Stack Overflow is a community of 4.7 million programmers, just like you, helping each other.

Join them; it only takes a minute:

Sign up
Join the Stack Overflow community to:
  1. Ask programming questions
  2. Answer and help your peers
  3. Get recognized for your expertise

I want to move a widget around on the canvas, and for various reasons I don't want to use sprites. I'm using the latest version of Chrome. In order to move the widget, I 'undraw' it and then redraw it in another place. By 'undraw', I mean that I just draw the same image in the same place, but draw it with the same color as the background, so the widget disappears completely before I draw the new one. The problem is that when I 'undraw', traces of the original image remain on the canvas. I've poked around on related questions here and haven't found anything that helps. I understand the problem of drawing a one-pixel line and getting anti-aliasing, so I set my line width to 2 (and various other non-integer values), but to no avail. Anyone have any ideas? Here's a fiddle demo, and here's the function that does the update:

function draw(){
    if(previousX !== null) {
        ctx.lineWidth = 1;
        ctx.fillStyle = '#ffffff';
        ctx.strokeStyle = '#ffffff';
        drawCircle(previousX, previousY, 20);

    ctx.lineWidth = 1;
    ctx.fillStyle = '#000000';
    ctx.strokeStyle = '#000000';
    drawCircle(x, y, 20);

        console.log('drew circle (' + x + ', ' + y + ')');

    previousX = x;
    previousY = y;

P.S. I'm just a hobbyist with no great experience in graphics, so please dumb-down your answer a bit if possible.

share|improve this question
I added the javascript tag for you. – Kevin A. Naudé Dec 15 '12 at 22:53
@Kevin - hehe, thanks! – GreatBigBore Dec 18 '12 at 16:12
up vote 3 down vote accepted

When your draw a shape with anti-aliasing, you are doing a solid covering of some pixels, but only a partial covering of the edge pixels. The trouble is that pixels (temporarily ignoring LCD panels) are indivisible units. So how do we partially cover pixels? We achieve this using the alpha channel.

The alpha channel (and alpha blending) combines the colour at the edge of a circle with the colour underneath it. This happens when the circle only partially covers the pixel. Here's a quick diagram to visualise this issue.

enter image description here

The mixing of colours causes a permanent change that is not undone by drawing the circle again in the background colour. The reason: colour mixing happens again, but that just causes the effect to soften.

In short, redrawing only covers up the pixels with total coverage. The edge pixels are not completely part of the circle, so you cannot cover up the edge effects.

If you need to erase the circle, rather think about it in terms of restoring what was originally there. You can probably copy the original content, then draw the circle, then when you want to move the circle, restore the original content and repeat the process.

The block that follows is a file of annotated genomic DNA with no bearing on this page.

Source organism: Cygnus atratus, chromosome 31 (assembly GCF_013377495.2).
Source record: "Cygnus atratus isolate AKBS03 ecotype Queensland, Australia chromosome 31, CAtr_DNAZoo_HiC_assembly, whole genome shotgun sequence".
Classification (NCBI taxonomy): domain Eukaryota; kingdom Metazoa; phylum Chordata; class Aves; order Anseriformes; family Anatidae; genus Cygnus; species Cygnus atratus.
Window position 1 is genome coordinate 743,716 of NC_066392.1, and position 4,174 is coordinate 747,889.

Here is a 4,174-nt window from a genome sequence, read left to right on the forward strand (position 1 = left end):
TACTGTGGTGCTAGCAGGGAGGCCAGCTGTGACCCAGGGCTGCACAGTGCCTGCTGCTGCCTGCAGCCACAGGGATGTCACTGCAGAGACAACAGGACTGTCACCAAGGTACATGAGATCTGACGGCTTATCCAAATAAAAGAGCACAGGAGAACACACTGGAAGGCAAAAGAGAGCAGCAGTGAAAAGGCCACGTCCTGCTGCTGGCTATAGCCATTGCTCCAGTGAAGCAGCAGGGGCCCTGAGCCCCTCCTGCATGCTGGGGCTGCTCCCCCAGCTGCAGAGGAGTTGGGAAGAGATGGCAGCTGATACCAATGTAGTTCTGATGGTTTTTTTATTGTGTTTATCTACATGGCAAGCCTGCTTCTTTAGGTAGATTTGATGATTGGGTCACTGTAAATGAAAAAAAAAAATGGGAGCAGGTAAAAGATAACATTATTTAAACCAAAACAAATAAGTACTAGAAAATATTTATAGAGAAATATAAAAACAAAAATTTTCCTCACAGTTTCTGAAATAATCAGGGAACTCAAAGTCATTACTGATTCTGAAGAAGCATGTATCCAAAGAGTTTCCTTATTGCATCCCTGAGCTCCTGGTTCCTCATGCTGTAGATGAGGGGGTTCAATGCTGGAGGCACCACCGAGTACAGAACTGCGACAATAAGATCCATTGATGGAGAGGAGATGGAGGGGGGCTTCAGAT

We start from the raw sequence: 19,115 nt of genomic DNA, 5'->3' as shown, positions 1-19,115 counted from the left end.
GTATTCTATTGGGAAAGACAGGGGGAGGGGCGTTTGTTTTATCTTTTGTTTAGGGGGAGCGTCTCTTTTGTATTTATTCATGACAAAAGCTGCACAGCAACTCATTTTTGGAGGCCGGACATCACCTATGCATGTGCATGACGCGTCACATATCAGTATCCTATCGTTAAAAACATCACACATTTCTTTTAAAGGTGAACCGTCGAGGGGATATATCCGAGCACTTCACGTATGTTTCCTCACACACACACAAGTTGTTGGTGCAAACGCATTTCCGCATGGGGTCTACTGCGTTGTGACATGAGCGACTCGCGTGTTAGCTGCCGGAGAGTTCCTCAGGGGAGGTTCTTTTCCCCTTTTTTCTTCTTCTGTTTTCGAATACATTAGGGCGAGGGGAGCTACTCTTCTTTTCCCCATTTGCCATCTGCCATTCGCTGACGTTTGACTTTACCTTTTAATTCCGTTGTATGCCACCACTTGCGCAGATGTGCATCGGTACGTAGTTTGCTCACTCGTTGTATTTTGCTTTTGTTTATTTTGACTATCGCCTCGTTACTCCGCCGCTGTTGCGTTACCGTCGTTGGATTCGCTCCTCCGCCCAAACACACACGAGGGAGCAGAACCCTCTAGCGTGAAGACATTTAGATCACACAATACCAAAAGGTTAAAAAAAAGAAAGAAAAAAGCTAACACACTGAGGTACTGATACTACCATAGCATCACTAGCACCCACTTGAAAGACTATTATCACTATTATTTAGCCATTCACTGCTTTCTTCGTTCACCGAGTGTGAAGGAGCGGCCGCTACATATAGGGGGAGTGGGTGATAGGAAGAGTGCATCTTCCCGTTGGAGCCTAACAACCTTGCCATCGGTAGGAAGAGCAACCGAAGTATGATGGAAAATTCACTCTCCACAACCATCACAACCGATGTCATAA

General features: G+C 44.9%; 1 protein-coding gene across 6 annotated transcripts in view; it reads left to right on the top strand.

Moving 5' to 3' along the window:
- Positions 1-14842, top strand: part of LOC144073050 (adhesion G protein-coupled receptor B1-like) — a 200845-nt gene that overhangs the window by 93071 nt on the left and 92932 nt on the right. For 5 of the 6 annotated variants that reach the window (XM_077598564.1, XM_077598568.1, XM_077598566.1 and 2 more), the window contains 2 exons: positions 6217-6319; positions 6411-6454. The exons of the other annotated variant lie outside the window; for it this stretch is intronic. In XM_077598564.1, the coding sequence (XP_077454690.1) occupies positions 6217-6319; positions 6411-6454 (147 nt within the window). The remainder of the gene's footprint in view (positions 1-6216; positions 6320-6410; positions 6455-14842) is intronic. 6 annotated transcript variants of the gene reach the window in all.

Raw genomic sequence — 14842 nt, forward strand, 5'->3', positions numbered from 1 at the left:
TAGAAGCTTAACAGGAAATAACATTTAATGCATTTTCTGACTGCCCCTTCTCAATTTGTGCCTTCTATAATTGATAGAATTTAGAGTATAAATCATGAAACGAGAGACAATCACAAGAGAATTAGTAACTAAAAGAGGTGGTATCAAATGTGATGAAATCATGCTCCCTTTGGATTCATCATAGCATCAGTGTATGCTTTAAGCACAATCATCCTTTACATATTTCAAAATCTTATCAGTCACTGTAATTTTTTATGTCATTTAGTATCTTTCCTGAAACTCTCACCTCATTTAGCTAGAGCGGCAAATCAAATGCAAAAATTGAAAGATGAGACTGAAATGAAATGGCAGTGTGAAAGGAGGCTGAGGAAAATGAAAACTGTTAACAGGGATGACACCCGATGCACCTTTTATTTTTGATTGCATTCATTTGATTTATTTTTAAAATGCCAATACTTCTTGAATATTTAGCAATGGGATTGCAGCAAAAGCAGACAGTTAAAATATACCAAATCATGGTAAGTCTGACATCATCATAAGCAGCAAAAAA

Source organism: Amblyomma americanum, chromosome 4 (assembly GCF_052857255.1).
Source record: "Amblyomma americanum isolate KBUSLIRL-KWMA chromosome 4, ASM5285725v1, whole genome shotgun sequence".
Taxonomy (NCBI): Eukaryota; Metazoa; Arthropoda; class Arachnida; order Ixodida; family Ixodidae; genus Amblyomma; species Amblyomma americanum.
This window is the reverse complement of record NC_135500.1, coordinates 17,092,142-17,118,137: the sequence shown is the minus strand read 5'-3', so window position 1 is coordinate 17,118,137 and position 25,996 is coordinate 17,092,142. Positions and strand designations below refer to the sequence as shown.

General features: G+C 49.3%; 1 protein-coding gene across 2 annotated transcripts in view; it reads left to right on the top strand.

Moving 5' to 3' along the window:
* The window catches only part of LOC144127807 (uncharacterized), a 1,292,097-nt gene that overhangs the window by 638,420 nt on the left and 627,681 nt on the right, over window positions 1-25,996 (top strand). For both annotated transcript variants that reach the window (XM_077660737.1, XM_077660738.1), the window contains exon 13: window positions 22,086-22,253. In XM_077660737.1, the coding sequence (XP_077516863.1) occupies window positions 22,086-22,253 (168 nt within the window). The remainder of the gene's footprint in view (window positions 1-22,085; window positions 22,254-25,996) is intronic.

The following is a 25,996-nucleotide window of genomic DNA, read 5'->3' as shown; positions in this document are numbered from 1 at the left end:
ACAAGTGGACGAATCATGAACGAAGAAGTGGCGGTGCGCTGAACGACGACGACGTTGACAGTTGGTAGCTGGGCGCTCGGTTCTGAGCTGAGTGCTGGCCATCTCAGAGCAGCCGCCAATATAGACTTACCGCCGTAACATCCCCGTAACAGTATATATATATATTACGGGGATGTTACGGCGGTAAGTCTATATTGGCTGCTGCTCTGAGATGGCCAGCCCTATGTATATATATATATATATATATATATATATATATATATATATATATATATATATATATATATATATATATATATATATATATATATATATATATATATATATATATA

This previous SO question may give you some ideas about copying canvas regions. It uses the drawImage method. The best solution would combine the getImageData and putImageData methods. I have modified your Fiddle example to show you how you might do this. You could try the following code:

var x, y, vx, vy;
var previousX = null, previousY = null;
var data = null;

function draw(){
    ctx.lineWidth = 2.5;
    ctx.fillStyle = '#000000';
    ctx.strokeStyle = '#FF0000';

    drawCircle(x, y, 20);

    previousX = x;
    previousY = y;

function drawCircle(x, y, r){
  // Step 3: Replace the stuff that was underneath the previous circle
  if (data != null)
    ctx.putImageData(data, previousX - r-5, previousY - r-5);

  // Step 1: Copy the region in which we intend to draw a circle
  data = ctx.getImageData(x - r-5, y - r-5, 2 * r + 10, 2 * r + 10);

  // Step 2: Draw the circle
  ctx.arc(x, y, r, 0, Math.PI*2, true);
share|improve this answer
thank you so much! Your theoretical description was awesome, as well as your suggestion to work around it. The code example was a cherry on top of the icing. – GreatBigBore Dec 18 '12 at 16:12
@GreatBigBore Glad to help :D – Kevin A. Naudé Dec 18 '12 at 16:29
@KevinA.Naudé Could you explain to beginners who are just starting out with canvas what you are doing? I can see in the fiddle that you solved the problem, but I can not imagine how. Are you drawing over the old circle? – Kevin Simper Sep 11 '13 at 17:05
@KevinSimper I have added comments marking three parts of code inside drawCircle. Initially data is null, so step 3 is not executed the first time drawCircle is called. Step 1 saves the area under the circle. Step 2 draws the circle. Then time passes until the next frame, allowing you to see the drawn frame. Finally, step 3 restores the canvas before you repeat the process. – Kevin A. Naudé Sep 12 '13 at 15:48

Your Answer


By posting your answer, you agree to the privacy policy and terms of service.

Not the answer you're looking for? Browse other questions tagged or ask your own question.